Passing the basket off to Matthieu, her dark eyes drift down to take note of the visible bruises which inspires a visible marring of her brow before turning her attentions back upon him, "There are tinctures, My Lord, that might aleviate the discomfort to a degree. Though I would imagine what lingers now is perhaps only a fraction of what you have endured." She pauses for a moment, biting her lower lip in consideration, before she eventually adds, "For that, I am truly sorry."

Not wishing to make her host expell any more energy, she does lower herself into one of the nearby chairs with a dip of her head, "I really hope I am not intruding at all. I know I should send word before visiting and that it is quite improper to just 'drop in' but I truly did wish to see you." The question of the valet is met with a slight turn of her head and warm smile, "I cannot say that I do. Perhaps surprise me? Whatever is convenient is perfectly fine."

The easy laugh is met with a simple reply granted in the most serious of tones from the young woman, "If you would rather, I could always attempt to bake you tarts next time, though Thierry tells me they are good only for pelting the unsavory sorts in the head. Something about them tasting like stones or being hard as stones? I do always get that part mixed up."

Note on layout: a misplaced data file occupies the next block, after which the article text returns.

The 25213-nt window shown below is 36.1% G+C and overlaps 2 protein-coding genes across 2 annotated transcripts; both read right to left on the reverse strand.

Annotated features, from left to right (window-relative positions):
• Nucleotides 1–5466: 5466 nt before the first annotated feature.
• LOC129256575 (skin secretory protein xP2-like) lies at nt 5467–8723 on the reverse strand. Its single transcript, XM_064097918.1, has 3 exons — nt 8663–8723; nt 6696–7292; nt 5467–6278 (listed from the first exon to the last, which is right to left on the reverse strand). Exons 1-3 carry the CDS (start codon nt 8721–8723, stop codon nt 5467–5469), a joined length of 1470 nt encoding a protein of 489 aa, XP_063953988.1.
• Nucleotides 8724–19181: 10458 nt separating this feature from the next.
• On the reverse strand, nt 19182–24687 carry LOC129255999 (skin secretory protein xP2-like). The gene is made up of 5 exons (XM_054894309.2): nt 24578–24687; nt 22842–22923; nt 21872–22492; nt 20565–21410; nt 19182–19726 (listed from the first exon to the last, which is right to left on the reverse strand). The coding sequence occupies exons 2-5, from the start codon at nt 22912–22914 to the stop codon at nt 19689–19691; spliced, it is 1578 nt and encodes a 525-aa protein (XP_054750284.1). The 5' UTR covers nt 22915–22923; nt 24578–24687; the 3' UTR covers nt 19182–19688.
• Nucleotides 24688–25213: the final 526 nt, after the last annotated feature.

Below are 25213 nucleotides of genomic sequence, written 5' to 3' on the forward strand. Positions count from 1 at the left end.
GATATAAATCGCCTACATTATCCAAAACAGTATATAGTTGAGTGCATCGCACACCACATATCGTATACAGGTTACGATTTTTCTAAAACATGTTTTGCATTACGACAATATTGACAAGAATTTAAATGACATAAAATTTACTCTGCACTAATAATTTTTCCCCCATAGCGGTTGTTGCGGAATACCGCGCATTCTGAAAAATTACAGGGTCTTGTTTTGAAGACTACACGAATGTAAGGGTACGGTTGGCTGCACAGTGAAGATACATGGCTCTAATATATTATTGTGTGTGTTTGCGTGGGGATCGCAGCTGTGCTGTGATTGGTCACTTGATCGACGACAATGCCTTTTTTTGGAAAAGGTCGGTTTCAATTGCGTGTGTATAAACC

"No time like the present," Matthieu replies, of the young woman's softer ventures towards a self-imposed duty to look after her grandmother. "If I know Lucienne, she is content so long as you continued your training and education in Siovale. Marsilikos is an economic and cutural gateway to the rest of the known world, I'm certain that she would also wish for you to avail yourself of the opportunities that may be found here."